The Gerakan and MCA of course will claim credit for everything, including the minor liberalisations since the 1990 general elections.

The Gerakan Deputy President, Kerk Choo Ting, even claimed that he was responsible for my release from my second ISA detention under Operation Lalang in April 1989.

Keik Choo Ting said that my family members approached him to help secure my release under ISA, and soon after he had written to the Prime Minister, Datuk Seri Dr. Mahathir Mohamad on my behalf, Guan Eng and I were released from Kamunting Detention Centre.

This is a preposterous lie and Kerk Choo Ting is making a most fantastic claim.

If it was true that Kerk Choo Ting was so influential, that one letter from him could secure my release, why was Guan Eng and I the last two persons of the Operation Lalang detainees be released from Kamunting Detention Centre in April 1989?

My wife and children were shocked when they read of Kerk Choo Ting’s claim. Who is Kerk Choo Ting trying to bluff?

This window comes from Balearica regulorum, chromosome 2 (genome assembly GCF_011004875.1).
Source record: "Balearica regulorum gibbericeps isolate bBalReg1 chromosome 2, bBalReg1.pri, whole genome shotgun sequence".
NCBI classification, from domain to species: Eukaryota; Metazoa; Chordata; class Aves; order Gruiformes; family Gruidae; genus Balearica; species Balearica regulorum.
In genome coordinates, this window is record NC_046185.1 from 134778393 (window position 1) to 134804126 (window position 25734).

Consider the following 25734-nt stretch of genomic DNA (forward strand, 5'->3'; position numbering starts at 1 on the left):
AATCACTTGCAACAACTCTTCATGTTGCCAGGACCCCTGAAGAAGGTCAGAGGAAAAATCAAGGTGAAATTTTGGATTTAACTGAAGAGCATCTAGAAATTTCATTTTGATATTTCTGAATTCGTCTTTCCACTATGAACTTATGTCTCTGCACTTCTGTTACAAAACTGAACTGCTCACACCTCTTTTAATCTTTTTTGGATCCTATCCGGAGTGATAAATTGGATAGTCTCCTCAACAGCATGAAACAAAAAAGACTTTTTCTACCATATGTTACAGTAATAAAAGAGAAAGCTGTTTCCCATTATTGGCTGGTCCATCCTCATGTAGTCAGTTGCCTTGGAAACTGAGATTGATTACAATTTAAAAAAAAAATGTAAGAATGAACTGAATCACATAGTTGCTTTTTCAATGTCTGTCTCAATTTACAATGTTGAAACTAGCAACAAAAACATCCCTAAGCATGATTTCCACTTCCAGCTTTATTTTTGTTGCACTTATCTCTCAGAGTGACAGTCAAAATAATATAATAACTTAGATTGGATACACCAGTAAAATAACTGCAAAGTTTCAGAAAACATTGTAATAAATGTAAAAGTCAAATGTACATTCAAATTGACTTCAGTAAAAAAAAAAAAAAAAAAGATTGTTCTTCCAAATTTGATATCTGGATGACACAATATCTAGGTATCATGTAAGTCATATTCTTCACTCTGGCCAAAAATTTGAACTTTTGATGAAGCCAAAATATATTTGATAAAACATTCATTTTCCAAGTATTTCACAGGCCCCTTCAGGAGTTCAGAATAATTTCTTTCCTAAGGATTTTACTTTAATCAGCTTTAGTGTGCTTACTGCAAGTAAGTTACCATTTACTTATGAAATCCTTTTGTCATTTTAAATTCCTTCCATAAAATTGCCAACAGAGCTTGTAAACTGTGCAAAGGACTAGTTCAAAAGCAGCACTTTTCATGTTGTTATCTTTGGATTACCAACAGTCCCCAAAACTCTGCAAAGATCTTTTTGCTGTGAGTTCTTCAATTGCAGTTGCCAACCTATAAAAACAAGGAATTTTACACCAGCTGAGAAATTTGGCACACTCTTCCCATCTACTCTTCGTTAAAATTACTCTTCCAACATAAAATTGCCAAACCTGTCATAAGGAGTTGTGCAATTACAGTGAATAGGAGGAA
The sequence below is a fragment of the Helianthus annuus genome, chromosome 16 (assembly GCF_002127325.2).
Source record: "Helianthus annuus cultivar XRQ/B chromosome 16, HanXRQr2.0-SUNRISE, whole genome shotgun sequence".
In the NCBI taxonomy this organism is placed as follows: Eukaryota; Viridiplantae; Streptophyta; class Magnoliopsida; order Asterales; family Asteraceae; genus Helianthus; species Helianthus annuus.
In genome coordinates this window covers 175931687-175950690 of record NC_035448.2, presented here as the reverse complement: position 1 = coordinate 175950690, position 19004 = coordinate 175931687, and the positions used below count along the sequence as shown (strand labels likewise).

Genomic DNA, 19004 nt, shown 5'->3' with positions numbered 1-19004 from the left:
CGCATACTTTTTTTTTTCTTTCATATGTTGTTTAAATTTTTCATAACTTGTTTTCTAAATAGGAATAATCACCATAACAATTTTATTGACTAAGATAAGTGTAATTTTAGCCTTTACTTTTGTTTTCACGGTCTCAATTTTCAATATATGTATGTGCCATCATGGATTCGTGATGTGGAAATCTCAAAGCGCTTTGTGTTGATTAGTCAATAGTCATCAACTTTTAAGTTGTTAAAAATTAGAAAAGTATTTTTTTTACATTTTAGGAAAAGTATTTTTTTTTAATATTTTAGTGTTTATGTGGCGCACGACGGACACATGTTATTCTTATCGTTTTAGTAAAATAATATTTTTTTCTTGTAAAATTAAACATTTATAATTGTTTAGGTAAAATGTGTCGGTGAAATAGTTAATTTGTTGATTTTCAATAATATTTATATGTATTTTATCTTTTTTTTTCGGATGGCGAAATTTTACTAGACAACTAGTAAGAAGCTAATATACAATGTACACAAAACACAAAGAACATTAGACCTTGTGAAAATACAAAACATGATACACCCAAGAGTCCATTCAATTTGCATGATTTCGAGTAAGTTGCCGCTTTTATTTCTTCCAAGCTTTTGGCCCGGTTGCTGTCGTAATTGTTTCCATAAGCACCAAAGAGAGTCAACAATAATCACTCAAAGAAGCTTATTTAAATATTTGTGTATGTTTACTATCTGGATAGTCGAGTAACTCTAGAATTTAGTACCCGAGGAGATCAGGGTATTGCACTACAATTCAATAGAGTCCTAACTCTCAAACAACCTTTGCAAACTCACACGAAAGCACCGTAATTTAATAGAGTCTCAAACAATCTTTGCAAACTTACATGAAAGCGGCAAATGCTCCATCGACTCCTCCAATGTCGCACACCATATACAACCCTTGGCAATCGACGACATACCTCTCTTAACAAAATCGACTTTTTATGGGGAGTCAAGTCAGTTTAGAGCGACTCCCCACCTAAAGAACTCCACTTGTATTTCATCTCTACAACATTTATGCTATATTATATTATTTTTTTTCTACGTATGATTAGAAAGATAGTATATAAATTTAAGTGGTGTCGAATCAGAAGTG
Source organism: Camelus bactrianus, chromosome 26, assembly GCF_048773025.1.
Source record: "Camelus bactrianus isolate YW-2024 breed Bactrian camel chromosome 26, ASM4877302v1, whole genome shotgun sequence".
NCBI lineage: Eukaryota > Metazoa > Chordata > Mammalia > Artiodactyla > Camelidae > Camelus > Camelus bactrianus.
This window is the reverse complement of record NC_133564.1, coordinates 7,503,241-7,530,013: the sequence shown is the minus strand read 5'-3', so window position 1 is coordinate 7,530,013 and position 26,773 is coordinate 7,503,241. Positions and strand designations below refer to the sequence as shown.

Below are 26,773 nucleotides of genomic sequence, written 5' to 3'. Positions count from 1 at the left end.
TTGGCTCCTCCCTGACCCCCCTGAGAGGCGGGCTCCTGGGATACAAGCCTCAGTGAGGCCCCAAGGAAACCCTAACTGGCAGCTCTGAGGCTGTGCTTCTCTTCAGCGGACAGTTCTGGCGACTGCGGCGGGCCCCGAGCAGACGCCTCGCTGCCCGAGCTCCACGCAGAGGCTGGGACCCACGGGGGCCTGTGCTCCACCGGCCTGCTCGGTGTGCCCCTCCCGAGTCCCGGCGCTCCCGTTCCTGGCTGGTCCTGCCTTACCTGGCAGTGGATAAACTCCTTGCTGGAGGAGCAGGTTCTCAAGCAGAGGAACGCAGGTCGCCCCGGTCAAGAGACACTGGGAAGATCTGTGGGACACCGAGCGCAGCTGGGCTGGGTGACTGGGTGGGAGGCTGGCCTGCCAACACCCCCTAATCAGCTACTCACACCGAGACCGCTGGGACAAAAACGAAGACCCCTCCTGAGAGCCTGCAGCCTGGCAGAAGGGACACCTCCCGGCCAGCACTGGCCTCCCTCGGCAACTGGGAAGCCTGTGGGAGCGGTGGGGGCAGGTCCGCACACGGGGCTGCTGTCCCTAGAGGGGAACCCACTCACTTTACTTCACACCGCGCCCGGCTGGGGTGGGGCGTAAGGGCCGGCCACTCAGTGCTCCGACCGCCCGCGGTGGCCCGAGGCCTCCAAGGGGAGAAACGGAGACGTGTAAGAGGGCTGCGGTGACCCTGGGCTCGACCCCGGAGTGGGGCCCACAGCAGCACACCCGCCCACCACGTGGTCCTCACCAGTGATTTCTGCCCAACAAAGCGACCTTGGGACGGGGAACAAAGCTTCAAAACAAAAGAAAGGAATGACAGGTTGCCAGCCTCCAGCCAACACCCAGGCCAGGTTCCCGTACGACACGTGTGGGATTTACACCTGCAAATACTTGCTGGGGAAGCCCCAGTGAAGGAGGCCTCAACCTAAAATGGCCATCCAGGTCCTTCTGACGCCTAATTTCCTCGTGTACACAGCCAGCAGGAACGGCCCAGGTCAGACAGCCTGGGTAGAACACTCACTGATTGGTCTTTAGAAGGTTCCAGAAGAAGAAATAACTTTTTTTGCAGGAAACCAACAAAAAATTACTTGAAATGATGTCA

My family members knew fully well that my detention and the detention of Guan Eng were politically-motivated, and that the question of approaching anyone for help to get our release simply did not arise. Kerk Choo Ting had greatly insulted my family members by falsely claiming that they had ap¬proached him for help to secure my release.

In any event, nobody would have thought of him if anybody was looking for someone for help to secure my early release – for he is at the outer margin of the decision-making process in the government.

If Kerk Choo Ting can claim that my release from Kamunting Detention Centre in 1989 was because of his effort, what else would not Gerakan leaders claim credit for – like the minor liberalisations in nation-building in the past few years?

One day, Choo Ting may even claim credit for Anwar Ibrahim’s appointment as Deputy Prime Minister!